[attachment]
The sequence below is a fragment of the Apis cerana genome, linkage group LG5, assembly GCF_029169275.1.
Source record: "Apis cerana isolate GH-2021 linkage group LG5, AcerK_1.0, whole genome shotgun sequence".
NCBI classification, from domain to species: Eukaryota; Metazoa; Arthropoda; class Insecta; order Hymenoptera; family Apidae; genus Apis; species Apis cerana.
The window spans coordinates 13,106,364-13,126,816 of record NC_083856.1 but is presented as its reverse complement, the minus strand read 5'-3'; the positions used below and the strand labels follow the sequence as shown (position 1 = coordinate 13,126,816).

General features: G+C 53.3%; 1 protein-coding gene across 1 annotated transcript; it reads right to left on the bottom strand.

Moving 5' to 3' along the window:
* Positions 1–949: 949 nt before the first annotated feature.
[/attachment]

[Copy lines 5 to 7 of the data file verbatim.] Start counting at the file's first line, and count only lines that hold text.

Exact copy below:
General features: G+C 53.3%; 1 protein-coding gene across 1 annotated transcript; it reads right to left on the bottom strand.

Moving 5' to 3' along the window:
* Positions 1–949: 949 nt before the first annotated feature.